11. Is an expert singlestick player, boxer, and swordsman.
12. Has a good practical knowledge of British law.“
Source: A Study in Scarlet
„The treatises of Darboux (1842–1917) and Bianchi (1856–1928) on surface theory are among the great works in the mathematical literature. They are: G. Darboux, Théorie générale des surfaces, Tome 1 (1887), 2 (1888), 3 (1894), 4 (1896), and later editions and reprints. L. Bianchi. Lezioni di Geometria Differenziale, Pisa 1894; German translation by Lukat, Lehrbuch der Differentialgeometrie, 1899. The subject is basically local surface theory.“
— Shiing-Shen Chern mathematician (1911–2004), born in China and later acquiring U.S. citizenship; made fundamental contributions to differ… 1911 - 2004
[1991, Surface Theory with Darboux and Bianchi, Miscellanea Mathematica, 59–69, Springer, https://doi.org/10.1007/978-3-642-76709-8_4]
„On graduating from the school, a studious young man who would withstand the tedium and monotony of his duties has no choice but to lose himself in some branch of science or literature completely irrelevant to his assignment.“
— Charles-Augustin de Coulomb French physicist 1736 - 1806
as quoted by [C. Stewart Gillmor, Coulomb and the Evolution of Physics and Engineering in Eighteenth-century France, Princeton University Press, 1971, 069108095X, 255-261]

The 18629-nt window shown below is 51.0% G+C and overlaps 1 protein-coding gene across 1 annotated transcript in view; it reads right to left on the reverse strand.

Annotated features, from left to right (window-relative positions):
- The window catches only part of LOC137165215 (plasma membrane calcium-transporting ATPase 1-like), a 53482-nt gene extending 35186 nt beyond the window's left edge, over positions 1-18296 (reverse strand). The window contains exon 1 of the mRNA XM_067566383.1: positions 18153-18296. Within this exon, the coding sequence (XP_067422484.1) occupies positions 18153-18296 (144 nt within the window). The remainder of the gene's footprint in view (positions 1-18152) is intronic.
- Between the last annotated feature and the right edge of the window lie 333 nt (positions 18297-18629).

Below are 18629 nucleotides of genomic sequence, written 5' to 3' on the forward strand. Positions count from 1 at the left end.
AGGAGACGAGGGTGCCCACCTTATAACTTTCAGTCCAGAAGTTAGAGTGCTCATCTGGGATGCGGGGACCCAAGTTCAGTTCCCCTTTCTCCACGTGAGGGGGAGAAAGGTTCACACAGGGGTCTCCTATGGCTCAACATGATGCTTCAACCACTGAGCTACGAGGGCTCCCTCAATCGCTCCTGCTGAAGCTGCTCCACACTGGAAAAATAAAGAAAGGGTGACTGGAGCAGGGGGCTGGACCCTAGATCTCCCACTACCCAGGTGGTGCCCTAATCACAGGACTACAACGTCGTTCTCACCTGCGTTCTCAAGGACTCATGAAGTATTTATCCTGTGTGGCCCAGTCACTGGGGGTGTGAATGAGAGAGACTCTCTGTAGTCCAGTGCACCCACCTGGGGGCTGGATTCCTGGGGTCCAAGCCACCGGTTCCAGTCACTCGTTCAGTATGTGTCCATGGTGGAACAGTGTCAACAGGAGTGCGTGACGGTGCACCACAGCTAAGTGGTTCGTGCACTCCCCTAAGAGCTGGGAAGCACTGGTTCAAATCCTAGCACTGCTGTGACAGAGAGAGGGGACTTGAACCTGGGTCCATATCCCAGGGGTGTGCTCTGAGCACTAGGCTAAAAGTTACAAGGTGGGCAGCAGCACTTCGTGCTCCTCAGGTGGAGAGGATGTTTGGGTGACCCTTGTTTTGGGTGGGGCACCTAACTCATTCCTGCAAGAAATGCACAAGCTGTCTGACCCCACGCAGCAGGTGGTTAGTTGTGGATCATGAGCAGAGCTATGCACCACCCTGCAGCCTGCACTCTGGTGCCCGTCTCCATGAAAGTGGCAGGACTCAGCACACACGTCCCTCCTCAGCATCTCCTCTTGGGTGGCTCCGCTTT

„To write is to forget. Literature is the most agreeable way of ignoring life. Music soothes, the visual arts exhilarates, the performing arts (such as acting and dance) entertain. Literature, however, retreats from life by turning in into slumber. The other arts make no such retreat— some because they use visible and hence vital formulas, others because they live from human life itself.
This isn't the case with literature. Literature simulates life. A novel is a story of what never was, a play is a novel without narration. A poem is the expression of ideas or feelings a language no one uses, because no one talks in verse.“